New terms related to the coronavirus pandemic are entering the lexicon and most are totally unfamiliar to people.

New terms related to the coronavirus pandemic are entering the lexicon and most are totally unfamiliar to people.

by Pisana Ferrari – cApStAn Ambassador to the Global Village

With the spread of the coronavirus new and unfamiliar words and phrases are entering common use. A search on Google Trends, a website that analyzes the popularity of top queries, reveals a huge spike in past weeks for web searches on terms such as, for example, “self-quarantine”, “fatality rate”, “social distancing”, “fomites” and “pandemic” (see table below). Understanding relevant medical terms is important at all times but all the more so during a global health crisis, where compliance to containment measures is critical in order to protect individuals and the community at large. Governments have not systematically been sharing information about the coronavirus in languages other than the official language of the country and, as a result, is not just native speakers who are facing a language barrier, but regional and minority language communities risk missing out on potentially life-saving information. In the US, for example, around 300 different languages are spoken, and Hispanic activists have been very vocal about the lack of information in Spanish. A number of initiatives are being taken by national authorities, academics, NGOs and civil society worldwide to translate and adapt essential coronavirus information into languages other than the official language of their respective countries. Here are some examples:

In the US students and physicians at Harvard Medical School have translated Covid-19 information in 35+ languages, including Navajo, Oromo, spoken by an ethnic group in Ethiopia, and Swahili;

In Australia the Northern Land Council has released the first four of 18 videos in Territory Aboriginal languages;

In India Bollywood actor Kunal Kemmu has made rap in multiple languages including Gujarati, Hindi, Marathi, Punjabi, Bengali and Kashmiri;

In Italy a social cooperative in Bologna has launched a social media campaign in more than ten languages, to explain the coronavirus emergency to migrants and other foreigners living in the country;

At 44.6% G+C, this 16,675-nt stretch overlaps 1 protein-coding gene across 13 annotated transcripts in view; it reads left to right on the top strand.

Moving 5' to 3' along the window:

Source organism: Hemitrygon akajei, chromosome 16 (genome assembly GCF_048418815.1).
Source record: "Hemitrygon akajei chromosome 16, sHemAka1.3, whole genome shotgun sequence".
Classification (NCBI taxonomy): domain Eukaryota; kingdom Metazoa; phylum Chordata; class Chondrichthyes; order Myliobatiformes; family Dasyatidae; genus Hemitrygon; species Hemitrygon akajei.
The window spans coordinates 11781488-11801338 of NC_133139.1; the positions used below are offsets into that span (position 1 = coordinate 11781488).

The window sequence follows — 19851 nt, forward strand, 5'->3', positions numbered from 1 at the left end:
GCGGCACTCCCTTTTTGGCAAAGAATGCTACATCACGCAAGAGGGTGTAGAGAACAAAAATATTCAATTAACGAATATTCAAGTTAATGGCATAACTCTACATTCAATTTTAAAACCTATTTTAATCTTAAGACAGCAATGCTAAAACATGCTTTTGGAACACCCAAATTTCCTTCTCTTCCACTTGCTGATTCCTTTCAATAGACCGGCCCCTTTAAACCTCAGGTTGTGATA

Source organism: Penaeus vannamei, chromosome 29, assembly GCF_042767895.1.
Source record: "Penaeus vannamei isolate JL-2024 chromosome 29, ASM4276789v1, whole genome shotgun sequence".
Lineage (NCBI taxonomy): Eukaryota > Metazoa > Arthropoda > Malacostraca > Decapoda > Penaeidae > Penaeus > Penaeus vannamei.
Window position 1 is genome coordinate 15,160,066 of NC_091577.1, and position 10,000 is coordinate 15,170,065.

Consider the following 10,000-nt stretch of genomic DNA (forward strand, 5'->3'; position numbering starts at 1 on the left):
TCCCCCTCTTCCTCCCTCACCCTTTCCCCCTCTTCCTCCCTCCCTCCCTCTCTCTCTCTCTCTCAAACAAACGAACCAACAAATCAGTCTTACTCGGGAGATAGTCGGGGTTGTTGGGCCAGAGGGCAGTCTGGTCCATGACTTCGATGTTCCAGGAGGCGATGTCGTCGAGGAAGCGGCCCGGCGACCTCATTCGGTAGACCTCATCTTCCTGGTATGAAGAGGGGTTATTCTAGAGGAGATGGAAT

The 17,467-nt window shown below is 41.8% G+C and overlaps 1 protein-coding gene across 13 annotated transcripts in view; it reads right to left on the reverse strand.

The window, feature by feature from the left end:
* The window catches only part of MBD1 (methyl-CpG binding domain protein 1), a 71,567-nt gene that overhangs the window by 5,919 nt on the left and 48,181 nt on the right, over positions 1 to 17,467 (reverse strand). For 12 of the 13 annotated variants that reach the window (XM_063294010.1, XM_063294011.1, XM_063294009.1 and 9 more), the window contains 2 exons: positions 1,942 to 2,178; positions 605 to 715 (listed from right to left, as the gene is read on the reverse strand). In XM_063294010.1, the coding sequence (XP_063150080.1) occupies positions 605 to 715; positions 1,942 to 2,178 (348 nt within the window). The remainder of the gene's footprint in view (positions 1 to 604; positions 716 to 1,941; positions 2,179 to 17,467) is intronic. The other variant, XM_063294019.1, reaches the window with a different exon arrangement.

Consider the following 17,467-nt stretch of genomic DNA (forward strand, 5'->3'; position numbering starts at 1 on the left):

– In Norway the city of Oslo has translated coronavirus information in English, Polish, Arabic, Urdu, Somali and Chinese and also developed videos in sign language

-At the international level the non profit Translators without borders is providing translation support in over 20 language pairs, focused predominantly on Asian languages, and identifying key conoronavirus terminology in order to develop a multilingual, plain-language glossary to support public information efforts. A commendable effort.

One particular new term related to the coronavirus pandemic has turned into a “battleground for generational warfare”. Young people have started referring to the coronavirus as a “Boomer remover”, referencing the fact that the virus affects mostly people over 60 (“boomers” are people born in the period 1946-1964). The hashtag #BoomerRemover started trending on Twitter only a few of days ago but has already appeared in 65.000+ tweets. Boomers have been under intense scrutiny and criticism from younger generations for some time. “OK boomer” is another phrase which has gone viral and is used to dismiss views of older people, including global warming minimization.

Footnotes

  1. “Corona virus: A Glossary of Terms to Help You Understand the Unfolding Crisis“, Katy Steinmetz, Time magazine, March 11, 2020
  2. “Must-Know Vocab For COVID-19: From Droplets To Zoonotic”, Malaka Gharib and Natalie Jacewicz, NPR (National Public Radio News), February 14, 2020
  3. “Hispanic leaders worry coronavirus safety information is lost in translation”, Leslie Moreno, WRAL.com, March 13, 2020 
  4. “What Is ‘Boomer Remover’ and Why Is It Making People So Angry?”, Andrew Whalen, Newsweek, March 13, 2020

Glossaries

  1. “From Pandemic to Social Distancing: A Coronavirus Glossary”, Jenny Gross and Mariel Padilla, The New York Times, March 11
  2. “From ancestral strain to zoonosis: a coronavirus glossary”, Nicola Davis, The Guardian, March 11, 2020
  3. “Pandemic, COVID-19 and all the coronavirus terms you need to know”, Erin Ross, OPB News, March 10

Photo credit: Graphillus/Milan